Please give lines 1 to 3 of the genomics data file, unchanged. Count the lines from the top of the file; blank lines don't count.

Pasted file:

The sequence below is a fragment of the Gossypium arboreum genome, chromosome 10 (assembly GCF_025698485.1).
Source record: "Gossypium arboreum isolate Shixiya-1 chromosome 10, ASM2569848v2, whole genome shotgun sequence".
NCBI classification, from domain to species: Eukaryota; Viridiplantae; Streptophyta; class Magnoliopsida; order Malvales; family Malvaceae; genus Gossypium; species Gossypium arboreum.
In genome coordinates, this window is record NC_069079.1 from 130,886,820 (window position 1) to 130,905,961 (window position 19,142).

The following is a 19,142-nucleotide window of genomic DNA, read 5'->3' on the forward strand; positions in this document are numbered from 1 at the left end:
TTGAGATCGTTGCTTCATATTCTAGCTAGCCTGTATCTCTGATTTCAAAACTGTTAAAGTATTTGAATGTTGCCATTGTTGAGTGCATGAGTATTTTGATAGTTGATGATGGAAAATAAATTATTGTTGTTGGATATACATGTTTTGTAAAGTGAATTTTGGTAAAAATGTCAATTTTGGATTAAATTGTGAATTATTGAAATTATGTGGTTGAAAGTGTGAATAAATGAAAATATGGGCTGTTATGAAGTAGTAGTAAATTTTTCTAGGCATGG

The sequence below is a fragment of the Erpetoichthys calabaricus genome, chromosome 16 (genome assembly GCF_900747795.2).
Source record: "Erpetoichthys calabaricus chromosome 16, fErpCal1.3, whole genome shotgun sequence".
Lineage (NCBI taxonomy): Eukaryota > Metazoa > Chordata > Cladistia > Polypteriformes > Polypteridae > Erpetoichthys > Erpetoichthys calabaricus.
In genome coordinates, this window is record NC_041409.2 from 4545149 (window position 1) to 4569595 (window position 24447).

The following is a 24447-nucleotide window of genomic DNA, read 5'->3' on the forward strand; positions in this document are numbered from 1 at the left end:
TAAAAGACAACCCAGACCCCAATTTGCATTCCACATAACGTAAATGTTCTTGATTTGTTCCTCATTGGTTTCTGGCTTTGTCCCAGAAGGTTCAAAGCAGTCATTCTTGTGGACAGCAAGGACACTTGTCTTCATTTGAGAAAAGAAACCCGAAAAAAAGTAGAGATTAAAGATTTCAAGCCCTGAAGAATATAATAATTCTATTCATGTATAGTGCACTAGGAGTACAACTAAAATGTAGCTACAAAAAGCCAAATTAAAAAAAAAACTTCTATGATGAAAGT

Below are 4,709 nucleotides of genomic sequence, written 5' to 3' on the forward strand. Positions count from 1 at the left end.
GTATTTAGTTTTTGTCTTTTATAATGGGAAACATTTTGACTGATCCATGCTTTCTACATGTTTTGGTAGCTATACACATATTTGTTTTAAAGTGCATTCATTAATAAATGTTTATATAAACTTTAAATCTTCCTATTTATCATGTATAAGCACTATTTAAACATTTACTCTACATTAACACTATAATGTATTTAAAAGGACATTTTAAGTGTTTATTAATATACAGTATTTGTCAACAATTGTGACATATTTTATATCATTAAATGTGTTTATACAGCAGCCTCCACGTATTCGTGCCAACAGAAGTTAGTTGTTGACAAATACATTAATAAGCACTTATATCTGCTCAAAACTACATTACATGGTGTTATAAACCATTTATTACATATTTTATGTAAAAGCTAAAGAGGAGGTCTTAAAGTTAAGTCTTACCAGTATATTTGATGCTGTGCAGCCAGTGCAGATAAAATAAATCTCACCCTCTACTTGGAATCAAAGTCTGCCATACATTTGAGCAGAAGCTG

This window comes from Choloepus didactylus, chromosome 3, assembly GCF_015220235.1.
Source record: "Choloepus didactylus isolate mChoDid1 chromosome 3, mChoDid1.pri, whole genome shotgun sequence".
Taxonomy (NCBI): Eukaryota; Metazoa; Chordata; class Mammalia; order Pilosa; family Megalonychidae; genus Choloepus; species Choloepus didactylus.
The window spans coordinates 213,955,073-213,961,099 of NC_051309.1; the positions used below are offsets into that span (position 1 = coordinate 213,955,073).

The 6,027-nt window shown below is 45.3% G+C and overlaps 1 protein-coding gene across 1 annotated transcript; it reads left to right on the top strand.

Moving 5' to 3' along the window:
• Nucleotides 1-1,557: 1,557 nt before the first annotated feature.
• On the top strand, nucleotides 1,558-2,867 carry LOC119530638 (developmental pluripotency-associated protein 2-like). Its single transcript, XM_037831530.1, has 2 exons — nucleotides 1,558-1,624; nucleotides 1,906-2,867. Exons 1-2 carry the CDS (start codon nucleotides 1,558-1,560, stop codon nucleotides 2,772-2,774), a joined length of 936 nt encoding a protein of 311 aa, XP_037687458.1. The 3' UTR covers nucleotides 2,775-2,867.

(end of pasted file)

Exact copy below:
The sequence below is a fragment of the Gossypium arboreum genome, chromosome 10 (assembly GCF_025698485.1).
Source record: "Gossypium arboreum isolate Shixiya-1 chromosome 10, ASM2569848v2, whole genome shotgun sequence".
NCBI classification, from domain to species: Eukaryota; Viridiplantae; Streptophyta; class Magnoliopsida; order Malvales; family Malvaceae; genus Gossypium; species Gossypium arboreum.